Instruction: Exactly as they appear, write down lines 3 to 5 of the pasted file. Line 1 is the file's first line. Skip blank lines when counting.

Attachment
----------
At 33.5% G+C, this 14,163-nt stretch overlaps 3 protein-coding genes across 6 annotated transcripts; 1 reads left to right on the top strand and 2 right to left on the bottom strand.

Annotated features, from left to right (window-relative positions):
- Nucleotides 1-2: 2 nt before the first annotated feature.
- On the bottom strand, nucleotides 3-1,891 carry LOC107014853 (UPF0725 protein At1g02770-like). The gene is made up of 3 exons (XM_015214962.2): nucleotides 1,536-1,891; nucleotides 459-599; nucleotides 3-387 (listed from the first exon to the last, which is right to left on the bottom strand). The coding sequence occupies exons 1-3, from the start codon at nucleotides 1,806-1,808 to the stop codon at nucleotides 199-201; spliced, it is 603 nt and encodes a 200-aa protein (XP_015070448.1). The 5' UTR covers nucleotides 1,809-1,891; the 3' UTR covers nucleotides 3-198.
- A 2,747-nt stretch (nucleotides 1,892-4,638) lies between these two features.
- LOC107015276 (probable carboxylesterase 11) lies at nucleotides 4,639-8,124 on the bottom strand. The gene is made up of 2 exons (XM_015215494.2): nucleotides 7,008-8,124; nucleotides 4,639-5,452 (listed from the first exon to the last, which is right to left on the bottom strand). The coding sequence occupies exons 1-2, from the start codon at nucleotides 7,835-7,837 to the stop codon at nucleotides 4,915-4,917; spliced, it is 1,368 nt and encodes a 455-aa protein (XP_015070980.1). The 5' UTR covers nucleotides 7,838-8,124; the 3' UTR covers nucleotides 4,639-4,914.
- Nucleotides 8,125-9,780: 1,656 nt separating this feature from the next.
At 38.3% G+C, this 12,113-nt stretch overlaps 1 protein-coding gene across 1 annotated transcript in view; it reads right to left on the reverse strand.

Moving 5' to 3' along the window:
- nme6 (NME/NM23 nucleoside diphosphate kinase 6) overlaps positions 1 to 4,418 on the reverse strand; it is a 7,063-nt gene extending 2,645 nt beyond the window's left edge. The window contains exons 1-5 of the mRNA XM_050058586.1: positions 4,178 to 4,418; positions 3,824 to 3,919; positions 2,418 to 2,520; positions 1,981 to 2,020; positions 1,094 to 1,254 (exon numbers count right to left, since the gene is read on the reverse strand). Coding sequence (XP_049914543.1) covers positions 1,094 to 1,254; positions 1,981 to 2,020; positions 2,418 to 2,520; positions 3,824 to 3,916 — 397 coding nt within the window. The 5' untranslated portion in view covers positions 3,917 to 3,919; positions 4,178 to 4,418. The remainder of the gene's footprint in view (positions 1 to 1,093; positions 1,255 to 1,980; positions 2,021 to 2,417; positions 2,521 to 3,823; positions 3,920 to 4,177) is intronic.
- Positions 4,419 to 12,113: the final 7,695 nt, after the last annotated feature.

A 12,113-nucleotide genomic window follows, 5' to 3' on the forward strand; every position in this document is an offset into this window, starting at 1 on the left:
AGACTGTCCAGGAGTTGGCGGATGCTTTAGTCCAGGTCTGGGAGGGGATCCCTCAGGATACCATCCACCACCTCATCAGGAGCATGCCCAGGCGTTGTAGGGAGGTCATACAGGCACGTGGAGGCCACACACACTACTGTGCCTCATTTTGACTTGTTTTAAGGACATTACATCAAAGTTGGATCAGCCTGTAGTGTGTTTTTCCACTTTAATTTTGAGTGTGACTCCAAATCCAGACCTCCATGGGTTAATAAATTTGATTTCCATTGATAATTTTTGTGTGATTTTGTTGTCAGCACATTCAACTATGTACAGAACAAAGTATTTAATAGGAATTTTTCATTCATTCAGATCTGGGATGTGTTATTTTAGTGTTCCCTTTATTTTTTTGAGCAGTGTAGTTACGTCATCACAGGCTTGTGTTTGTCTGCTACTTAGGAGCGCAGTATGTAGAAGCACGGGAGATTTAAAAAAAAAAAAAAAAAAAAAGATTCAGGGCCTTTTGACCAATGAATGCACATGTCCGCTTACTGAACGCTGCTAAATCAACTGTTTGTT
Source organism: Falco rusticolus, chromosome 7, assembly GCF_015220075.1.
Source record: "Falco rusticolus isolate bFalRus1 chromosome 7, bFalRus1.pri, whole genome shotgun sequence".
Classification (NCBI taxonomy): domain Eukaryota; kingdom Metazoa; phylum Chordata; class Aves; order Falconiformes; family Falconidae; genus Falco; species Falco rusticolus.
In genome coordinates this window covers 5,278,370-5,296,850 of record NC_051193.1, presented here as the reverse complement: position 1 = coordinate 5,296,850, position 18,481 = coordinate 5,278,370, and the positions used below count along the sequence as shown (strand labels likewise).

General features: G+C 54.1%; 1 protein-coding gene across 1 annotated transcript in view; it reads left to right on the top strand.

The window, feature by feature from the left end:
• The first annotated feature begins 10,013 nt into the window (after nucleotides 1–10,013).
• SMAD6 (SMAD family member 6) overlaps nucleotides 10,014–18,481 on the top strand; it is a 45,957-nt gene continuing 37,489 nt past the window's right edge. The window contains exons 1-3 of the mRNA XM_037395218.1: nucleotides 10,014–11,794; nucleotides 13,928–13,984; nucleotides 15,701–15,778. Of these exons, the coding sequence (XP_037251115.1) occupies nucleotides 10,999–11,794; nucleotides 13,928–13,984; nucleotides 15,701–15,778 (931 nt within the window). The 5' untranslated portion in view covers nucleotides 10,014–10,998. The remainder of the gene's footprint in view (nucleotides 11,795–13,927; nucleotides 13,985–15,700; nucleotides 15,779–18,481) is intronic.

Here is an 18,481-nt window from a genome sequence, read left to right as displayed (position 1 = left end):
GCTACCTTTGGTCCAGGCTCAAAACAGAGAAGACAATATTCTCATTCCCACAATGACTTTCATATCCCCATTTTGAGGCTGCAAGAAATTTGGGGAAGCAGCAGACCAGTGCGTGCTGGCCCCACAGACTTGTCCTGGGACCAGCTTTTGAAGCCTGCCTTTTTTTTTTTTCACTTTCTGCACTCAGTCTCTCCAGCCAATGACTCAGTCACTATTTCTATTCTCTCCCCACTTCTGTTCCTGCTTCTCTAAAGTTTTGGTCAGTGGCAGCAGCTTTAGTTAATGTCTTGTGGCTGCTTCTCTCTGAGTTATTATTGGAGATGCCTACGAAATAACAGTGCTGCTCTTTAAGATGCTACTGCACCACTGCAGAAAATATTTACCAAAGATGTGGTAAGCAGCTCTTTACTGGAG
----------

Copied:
- Nucleotides 1-2: 2 nt before the first annotated feature.
- On the bottom strand, nucleotides 3-1,891 carry LOC107014853 (UPF0725 protein At1g02770-like). The gene is made up of 3 exons (XM_015214962.2): nucleotides 1,536-1,891; nucleotides 459-599; nucleotides 3-387 (listed from the first exon to the last, which is right to left on the bottom strand). The coding sequence occupies exons 1-3, from the start codon at nucleotides 1,806-1,808 to the stop codon at nucleotides 199-201; spliced, it is 603 nt and encodes a 200-aa protein (XP_015070448.1). The 5' UTR covers nucleotides 1,809-1,891; the 3' UTR covers nucleotides 3-198.
- A 2,747-nt stretch (nucleotides 1,892-4,638) lies between these two features.